The CHAIRMAN. Now, when did you get legal advice that caused you to change your mind and conclude that it could be effectuated by a reorganization plan instead of legislation ?

Postmaster General DONALDSON. Well, the various recommendations of the Commission on Reorganization of the Executive Branch of the Government have been up from time to time, not only this one but many of them from time to time, as to which of these recommendations could be carried out by reorganization. And the conclusion was reached that this could be carried out by a reorganization plan, and the plan was submitted.

The CHAIRMAN. Well, I have a transcript of your testimony before me with respect to this point.

It is on S. 2212 and S. 2213. That was under consideration by the Committee on Post Office and Civil Service.

And S. 2213 was a bill relating to the appointment of postmasters, in which you said that it was not a reorganization matter, and its purposes could only be accomplished by legislation.

The following colloquy occurred between you and members of the committee:

Senator LONG. I would like to ask just a question, if I might. Would it be possible_and I wondered if you have been advised on this to accomplish the purposes of S. 2212 and S. 2213 by merely a reorganization plan of the President? Do you know of any legal impediment to the President sending down such a reorganization plan as this and simply letting it go into effect ?”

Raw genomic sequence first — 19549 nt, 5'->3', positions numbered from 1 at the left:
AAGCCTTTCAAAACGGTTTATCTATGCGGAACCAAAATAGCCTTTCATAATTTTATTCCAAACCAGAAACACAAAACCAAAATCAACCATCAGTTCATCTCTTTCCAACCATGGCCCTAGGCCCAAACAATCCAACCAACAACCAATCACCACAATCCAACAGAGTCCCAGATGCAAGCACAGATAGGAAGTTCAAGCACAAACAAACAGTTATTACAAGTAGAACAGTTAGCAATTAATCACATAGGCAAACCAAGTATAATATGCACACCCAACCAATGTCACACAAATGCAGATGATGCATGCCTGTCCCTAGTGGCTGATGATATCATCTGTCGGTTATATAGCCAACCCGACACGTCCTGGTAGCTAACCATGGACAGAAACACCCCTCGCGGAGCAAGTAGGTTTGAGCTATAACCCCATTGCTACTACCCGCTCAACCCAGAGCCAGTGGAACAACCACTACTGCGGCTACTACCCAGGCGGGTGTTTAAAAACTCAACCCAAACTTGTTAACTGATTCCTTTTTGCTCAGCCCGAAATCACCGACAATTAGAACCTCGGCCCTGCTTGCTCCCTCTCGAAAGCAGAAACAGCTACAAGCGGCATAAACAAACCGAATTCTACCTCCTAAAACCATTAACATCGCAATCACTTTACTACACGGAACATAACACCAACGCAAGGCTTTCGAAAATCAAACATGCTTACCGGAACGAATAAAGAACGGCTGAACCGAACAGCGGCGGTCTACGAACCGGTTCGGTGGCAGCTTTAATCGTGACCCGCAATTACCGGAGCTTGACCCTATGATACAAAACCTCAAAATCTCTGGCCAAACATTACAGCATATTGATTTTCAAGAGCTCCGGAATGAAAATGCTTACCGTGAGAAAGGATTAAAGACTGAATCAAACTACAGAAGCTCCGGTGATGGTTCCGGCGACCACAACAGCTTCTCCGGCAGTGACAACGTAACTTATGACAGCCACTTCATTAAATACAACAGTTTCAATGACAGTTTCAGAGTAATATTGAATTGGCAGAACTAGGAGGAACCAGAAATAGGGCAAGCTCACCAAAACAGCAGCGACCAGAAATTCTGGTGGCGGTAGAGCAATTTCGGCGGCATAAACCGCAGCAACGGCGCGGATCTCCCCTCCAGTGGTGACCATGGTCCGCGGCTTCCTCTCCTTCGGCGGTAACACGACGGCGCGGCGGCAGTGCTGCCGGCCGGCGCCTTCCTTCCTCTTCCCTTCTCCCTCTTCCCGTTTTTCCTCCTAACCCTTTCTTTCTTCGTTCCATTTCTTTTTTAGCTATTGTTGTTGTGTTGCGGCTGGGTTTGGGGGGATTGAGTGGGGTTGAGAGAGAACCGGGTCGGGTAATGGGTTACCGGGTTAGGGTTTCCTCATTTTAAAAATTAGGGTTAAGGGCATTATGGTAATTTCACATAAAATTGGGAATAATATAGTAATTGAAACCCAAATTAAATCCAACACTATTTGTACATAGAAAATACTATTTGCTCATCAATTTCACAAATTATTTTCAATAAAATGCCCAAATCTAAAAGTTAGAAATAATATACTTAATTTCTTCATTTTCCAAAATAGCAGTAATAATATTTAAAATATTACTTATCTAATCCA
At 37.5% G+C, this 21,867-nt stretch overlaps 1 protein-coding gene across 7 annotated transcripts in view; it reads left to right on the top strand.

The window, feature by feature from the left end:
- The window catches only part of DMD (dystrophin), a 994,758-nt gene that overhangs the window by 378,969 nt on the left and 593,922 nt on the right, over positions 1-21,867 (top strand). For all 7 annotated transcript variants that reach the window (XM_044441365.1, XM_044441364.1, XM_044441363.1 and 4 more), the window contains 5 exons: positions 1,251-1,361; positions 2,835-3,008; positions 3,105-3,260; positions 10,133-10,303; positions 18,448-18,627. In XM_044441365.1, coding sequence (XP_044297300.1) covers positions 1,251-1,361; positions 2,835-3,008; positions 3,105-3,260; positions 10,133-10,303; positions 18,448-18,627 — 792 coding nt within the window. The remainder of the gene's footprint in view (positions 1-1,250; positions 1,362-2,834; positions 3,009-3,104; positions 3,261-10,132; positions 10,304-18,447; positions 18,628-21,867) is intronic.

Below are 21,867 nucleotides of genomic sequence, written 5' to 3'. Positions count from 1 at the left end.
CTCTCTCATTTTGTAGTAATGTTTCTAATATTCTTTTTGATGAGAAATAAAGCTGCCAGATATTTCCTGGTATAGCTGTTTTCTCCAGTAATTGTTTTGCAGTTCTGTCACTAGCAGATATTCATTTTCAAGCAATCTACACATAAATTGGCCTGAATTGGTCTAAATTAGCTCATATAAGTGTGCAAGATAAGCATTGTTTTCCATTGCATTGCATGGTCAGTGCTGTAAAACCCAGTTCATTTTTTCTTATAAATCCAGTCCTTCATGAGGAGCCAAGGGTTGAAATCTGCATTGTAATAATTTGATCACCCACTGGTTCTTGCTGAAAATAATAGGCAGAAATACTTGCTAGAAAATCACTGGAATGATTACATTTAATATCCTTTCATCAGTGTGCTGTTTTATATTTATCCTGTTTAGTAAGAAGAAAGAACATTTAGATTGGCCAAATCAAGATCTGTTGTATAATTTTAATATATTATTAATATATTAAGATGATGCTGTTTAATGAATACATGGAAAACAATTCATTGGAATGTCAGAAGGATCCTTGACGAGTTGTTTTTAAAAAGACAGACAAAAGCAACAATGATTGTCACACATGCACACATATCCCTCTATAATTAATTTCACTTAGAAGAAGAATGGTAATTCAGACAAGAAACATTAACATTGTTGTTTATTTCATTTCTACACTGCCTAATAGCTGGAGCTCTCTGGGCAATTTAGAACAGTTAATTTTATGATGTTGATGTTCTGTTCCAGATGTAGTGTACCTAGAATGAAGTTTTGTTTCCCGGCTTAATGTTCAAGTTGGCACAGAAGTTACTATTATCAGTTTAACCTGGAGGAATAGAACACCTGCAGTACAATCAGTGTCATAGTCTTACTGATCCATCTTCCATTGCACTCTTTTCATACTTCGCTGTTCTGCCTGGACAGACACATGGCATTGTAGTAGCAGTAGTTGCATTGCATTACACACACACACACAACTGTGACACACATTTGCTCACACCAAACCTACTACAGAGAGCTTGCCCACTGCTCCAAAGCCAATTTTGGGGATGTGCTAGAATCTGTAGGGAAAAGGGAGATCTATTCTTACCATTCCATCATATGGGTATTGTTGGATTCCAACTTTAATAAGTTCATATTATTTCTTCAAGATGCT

Mr. DONALDSON. I think S. 2212 and S. 2213 can only be accomplished by leg. islation.

Senator Long. It is not actually reorganization at all, but it is actually changing a way of doing business for the Federal Government. Mr. DONALDSON. That is correct. Then Senator Thye asked you:

Why had not the President's message embodied what is in the two legislative measures here?

That is the reorganization plan he is referring to.

Mr. DONALDSON. It did embody it, Senator Thye, and recommended it, but left up to the Post Office Departinei t. in cooperation with the Bureau of the Budget, to draft the suggested legis.ation to carry h.s recommendation into effect.

Senator THYE. In other words, they are in accordance, these two bills, with his message, and that is the legislation that was contemplated within his message.

Mr. DONALDSON. That is right.

Senator FREAR. But including his Reorganization Plan No. 3, that supplements it. Mr. DONALDSON. That is right, and that requires no legislation. That is, Reorganization Plan No. 3.